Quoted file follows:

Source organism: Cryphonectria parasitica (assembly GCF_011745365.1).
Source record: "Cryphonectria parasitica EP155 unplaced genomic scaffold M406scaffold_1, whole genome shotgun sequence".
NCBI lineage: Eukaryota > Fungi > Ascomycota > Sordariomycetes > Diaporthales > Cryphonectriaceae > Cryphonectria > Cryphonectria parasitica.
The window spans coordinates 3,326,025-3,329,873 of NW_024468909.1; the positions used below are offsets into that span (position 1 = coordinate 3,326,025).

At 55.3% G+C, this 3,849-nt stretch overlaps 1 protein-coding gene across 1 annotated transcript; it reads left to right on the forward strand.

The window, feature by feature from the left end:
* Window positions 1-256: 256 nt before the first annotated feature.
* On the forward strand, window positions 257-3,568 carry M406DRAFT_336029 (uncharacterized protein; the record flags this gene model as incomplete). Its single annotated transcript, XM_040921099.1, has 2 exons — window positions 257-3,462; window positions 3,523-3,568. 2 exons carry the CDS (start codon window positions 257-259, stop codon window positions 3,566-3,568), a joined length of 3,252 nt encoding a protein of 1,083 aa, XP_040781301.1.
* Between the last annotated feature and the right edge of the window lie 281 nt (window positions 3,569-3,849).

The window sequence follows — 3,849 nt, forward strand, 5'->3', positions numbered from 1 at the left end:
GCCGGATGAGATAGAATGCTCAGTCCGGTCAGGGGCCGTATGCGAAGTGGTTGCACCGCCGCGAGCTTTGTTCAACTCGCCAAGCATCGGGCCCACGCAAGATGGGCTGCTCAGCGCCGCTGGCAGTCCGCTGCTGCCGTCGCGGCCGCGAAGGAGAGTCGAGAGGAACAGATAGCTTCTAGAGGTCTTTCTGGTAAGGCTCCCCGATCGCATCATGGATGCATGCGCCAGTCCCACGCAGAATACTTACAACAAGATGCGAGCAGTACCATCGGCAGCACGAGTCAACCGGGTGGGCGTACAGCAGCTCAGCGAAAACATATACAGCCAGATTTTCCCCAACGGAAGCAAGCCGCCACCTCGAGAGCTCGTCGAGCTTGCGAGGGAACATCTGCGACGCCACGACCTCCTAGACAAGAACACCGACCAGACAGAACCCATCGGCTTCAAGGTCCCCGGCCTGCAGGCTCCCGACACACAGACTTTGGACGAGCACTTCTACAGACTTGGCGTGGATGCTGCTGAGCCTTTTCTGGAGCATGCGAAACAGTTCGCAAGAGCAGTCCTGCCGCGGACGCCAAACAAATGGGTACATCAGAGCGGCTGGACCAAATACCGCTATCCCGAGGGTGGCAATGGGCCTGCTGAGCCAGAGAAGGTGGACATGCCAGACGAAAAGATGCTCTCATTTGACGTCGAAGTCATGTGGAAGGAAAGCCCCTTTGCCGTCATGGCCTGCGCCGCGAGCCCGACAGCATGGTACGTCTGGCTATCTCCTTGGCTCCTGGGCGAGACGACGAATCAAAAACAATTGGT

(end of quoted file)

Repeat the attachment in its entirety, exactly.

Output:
Source organism: Cryphonectria parasitica (assembly GCF_011745365.1).
Source record: "Cryphonectria parasitica EP155 unplaced genomic scaffold M406scaffold_1, whole genome shotgun sequence".
NCBI lineage: Eukaryota > Fungi > Ascomycota > Sordariomycetes > Diaporthales > Cryphonectriaceae > Cryphonectria > Cryphonectria parasitica.
The window spans coordinates 3,326,025-3,329,873 of NW_024468909.1; the positions used below are offsets into that span (position 1 = coordinate 3,326,025).

At 55.3% G+C, this 3,849-nt stretch overlaps 1 protein-coding gene across 1 annotated transcript; it reads left to right on the forward strand.

The window, feature by feature from the left end:
* Window positions 1-256: 256 nt before the first annotated feature.
* On the forward strand, window positions 257-3,568 carry M406DRAFT_336029 (uncharacterized protein; the record flags this gene model as incomplete). Its single annotated transcript, XM_040921099.1, has 2 exons — window positions 257-3,462; window positions 3,523-3,568. 2 exons carry the CDS (start codon window positions 257-259, stop codon window positions 3,566-3,568), a joined length of 3,252 nt encoding a protein of 1,083 aa, XP_040781301.1.
* Between the last annotated feature and the right edge of the window lie 281 nt (window positions 3,569-3,849).

The window sequence follows — 3,849 nt, forward strand, 5'->3', positions numbered from 1 at the left end:
GCCGGATGAGATAGAATGCTCAGTCCGGTCAGGGGCCGTATGCGAAGTGGTTGCACCGCCGCGAGCTTTGTTCAACTCGCCAAGCATCGGGCCCACGCAAGATGGGCTGCTCAGCGCCGCTGGCAGTCCGCTGCTGCCGTCGCGGCCGCGAAGGAGAGTCGAGAGGAACAGATAGCTTCTAGAGGTCTTTCTGGTAAGGCTCCCCGATCGCATCATGGATGCATGCGCCAGTCCCACGCAGAATACTTACAACAAGATGCGAGCAGTACCATCGGCAGCACGAGTCAACCGGGTGGGCGTACAGCAGCTCAGCGAAAACATATACAGCCAGATTTTCCCCAACGGAAGCAAGCCGCCACCTCGAGAGCTCGTCGAGCTTGCGAGGGAACATCTGCGACGCCACGACCTCCTAGACAAGAACACCGACCAGACAGAACCCATCGGCTTCAAGGTCCCCGGCCTGCAGGCTCCCGACACACAGACTTTGGACGAGCACTTCTACAGACTTGGCGTGGATGCTGCTGAGCCTTTTCTGGAGCATGCGAAACAGTTCGCAAGAGCAGTCCTGCCGCGGACGCCAAACAAATGGGTACATCAGAGCGGCTGGACCAAATACCGCTATCCCGAGGGTGGCAATGGGCCTGCTGAGCCAGAGAAGGTGGACATGCCAGACGAAAAGATGCTCTCATTTGACGTCGAAGTCATGTGGAAGGAAAGCCCCTTTGCCGTCATGGCCTGCGCCGCGAGCCCGACAGCATGGTACGTCTGGCTATCTCCTTGGCTCCTGGGCGAGACGACGAATCAAAAACAATTGGT